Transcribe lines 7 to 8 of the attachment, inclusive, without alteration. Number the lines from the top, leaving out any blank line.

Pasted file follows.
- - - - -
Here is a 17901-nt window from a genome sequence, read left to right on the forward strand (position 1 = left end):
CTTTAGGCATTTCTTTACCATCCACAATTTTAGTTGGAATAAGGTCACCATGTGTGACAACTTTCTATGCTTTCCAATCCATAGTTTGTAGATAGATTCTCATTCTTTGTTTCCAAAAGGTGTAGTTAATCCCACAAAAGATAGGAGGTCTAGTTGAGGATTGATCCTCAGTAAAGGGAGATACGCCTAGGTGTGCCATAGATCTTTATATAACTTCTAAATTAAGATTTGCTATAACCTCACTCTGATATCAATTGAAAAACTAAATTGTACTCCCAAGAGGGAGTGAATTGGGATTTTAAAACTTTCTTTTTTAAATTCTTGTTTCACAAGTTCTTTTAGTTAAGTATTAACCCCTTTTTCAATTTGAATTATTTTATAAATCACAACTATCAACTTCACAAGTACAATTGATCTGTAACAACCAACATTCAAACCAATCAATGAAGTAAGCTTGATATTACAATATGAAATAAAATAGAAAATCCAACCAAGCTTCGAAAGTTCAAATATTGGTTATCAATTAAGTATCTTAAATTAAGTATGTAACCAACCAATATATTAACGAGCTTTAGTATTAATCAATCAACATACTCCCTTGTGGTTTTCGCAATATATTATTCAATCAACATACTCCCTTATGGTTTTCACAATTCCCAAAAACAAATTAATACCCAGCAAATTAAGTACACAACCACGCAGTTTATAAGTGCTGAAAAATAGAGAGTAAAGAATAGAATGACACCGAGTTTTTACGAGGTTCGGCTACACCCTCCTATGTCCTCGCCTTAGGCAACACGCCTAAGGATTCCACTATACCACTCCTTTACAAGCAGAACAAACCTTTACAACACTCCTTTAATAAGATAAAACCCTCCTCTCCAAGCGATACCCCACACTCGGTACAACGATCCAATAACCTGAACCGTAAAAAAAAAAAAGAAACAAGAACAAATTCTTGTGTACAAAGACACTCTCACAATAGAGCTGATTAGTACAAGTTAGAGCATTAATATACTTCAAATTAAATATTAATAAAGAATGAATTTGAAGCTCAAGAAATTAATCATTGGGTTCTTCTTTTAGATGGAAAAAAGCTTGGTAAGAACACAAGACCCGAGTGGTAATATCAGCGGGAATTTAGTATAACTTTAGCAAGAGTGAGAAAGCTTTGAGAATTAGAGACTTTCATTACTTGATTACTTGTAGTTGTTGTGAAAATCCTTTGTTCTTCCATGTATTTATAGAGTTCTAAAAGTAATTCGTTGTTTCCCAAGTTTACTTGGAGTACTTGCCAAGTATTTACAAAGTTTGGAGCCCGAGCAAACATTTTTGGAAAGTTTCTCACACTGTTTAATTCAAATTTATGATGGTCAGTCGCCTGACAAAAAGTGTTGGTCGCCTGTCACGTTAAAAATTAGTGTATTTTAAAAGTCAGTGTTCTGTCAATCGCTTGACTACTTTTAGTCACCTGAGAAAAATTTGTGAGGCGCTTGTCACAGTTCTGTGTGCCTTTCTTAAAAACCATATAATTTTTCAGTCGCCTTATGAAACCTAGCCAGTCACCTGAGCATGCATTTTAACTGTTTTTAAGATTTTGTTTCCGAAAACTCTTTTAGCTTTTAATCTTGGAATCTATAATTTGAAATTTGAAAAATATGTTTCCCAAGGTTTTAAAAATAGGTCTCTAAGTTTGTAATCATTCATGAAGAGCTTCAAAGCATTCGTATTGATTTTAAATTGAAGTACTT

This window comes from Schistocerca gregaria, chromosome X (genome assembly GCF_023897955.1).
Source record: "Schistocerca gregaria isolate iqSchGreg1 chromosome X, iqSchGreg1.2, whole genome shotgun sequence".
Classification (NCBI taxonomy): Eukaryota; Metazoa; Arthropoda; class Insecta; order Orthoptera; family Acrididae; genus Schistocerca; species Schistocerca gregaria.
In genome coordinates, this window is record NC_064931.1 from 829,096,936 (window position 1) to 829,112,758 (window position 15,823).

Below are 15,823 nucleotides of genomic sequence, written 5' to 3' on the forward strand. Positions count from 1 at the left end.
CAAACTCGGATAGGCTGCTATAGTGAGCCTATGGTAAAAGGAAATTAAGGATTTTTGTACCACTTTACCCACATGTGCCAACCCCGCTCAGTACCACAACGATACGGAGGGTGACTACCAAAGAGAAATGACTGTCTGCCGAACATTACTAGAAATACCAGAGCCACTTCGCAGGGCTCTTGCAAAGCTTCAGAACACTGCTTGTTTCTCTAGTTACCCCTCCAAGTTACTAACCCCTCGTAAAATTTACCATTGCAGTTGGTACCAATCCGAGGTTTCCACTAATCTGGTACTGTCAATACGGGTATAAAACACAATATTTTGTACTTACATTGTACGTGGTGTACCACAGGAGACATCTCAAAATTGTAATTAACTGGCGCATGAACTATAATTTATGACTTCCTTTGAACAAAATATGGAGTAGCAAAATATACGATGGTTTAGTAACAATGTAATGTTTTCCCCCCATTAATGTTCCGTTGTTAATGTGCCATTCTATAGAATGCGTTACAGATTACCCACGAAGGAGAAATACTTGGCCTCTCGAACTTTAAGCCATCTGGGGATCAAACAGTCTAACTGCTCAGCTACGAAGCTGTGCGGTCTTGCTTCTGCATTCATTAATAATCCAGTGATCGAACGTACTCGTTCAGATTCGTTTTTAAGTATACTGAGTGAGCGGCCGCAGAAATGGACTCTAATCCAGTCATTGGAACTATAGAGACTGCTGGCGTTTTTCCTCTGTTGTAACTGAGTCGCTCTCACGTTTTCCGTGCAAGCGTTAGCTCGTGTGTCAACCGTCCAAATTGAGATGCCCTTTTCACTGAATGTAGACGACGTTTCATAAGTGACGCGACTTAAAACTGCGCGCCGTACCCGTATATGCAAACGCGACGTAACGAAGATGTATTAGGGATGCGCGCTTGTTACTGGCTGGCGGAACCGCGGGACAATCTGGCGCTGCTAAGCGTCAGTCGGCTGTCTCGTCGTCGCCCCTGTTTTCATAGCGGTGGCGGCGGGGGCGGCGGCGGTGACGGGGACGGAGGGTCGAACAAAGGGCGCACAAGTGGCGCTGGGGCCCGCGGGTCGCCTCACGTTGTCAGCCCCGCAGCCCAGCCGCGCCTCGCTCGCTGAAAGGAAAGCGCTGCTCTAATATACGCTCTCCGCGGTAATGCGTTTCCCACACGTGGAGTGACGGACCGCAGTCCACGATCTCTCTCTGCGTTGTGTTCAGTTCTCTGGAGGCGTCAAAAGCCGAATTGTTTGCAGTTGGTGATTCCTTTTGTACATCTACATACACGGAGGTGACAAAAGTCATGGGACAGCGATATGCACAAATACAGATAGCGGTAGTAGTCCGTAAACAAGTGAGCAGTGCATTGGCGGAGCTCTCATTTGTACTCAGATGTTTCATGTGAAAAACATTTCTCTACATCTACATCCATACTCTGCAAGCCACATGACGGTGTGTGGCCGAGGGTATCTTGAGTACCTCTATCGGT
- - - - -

Below are 15,823 nucleotides of genomic sequence, written 5' to 3' on the forward strand. Positions count from 1 at the left end.
CAAACTCGGATAGGCTGCTATAGTGAGCCTATGGTAAAAGGAAATTAAGGATTTTTGTACCACTTTACCCACATGTGCCAACCCCGCTCAGTACCACAACGATACGGAGGGTGACTACCAAAGAGAAATGACTGTCTGCCGAACATTACTAGAAATACCAGAGCCACTTCGCAGGGCTCTTGCAAAGCTTCAGAACACTGCTTGTTTCTCTAGTTACCCCTCCAAGTTACTAACCCCTCGTAAAATTTACCATTGCAGTTGGTACCAATCCGAGGTTTCCACTAATCTGGTACTGTCAATACGGGTATAAAACACAATATTTTGTACTTACATTGTACGTGGTGTACCACAGGAGACATCTCAAAATTGTAATTAACTGGCGCATGAACTATAATTTATGACTTCCTTTGAACAAAATATGGAGTAGCAAAATATACGATGGTTTAGTAACAATGTAATGTTTTCCCCCCATTAATGTTCCGTTGTTAATGTGCCATTCTATAGAATGCGTTACAGATTACCCACGAAGGAGAAATACTTGGCCTCTCGAACTTTAAGCCATCTGGGGATCAAACAGTCTAACTGCTCAGCTACGAAGCTGTGCGGTCTTGCTTCTGCATTCATTAATAATCCAGTGATCGAACGTACTCGTTCAGATTCGTTTTTAAGTATACTGAGTGAGCGGCCGCAGAAATGGACTCTAATCCAGTCATTGGAACTATAGAGACTGCTGGCGTTTTTCCTCTGTTGTAACTGAGTCGCTCTCACGTTTTCCGTGCAAGCGTTAGCTCGTGTGTCAACCGTCCAAATTGAGATGCCCTTTTCACTGAATGTAGACGACGTTTCATAAGTGACGCGACTTAAAACTGCGCGCCGTACCCGTATATGCAAACGCGACGTAACGAAGATGTATTAGGGATGCGCGCTTGTTACTGGCTGGCGGAACCGCGGGACAATCTGGCGCTGCTAAGCGTCAGTCGGCTGTCTCGTCGTCGCCCCTGTTTTCATAGCGGTGGCGGCGGGGGCGGCGGCGGTGACGGGGACGGAGGGTCGAACAAAGGGCGCACAAGTGGCGCTGGGGCCCGCGGGTCGCCTCACGTTGTCAGCCCCGCAGCCCAGCCGCGCCTCGCTCGCTGAAAGGAAAGCGCTGCTCTAATATACGCTCTCCGCGGTAATGCGTTTCCCACACGTGGAGTGACGGACCGCAGTCCACGATCTCTCTCTGCGTTGTGTTCAGTTCTCTGGAGGCGTCAAAAGCCGAATTGTTTGCAGTTGGTGATTCCTTTTGTACATCTACATACACGGAGGTGACAAAAGTCATGGGACAGCGATATGCACAAATACAGATAGCGGTAGTAGTCCGTAAACAAGTGAGCAGTGCATTGGCGGAGCTCTCATTTGTACTCAGATGTTTCATGTGAAAAACATTTCTCTACATCTACATCCATACTCTGCAAGCCACATGACGGTGTGTGGCCGAGGGTATCTTGAGTACCTCTATCGGT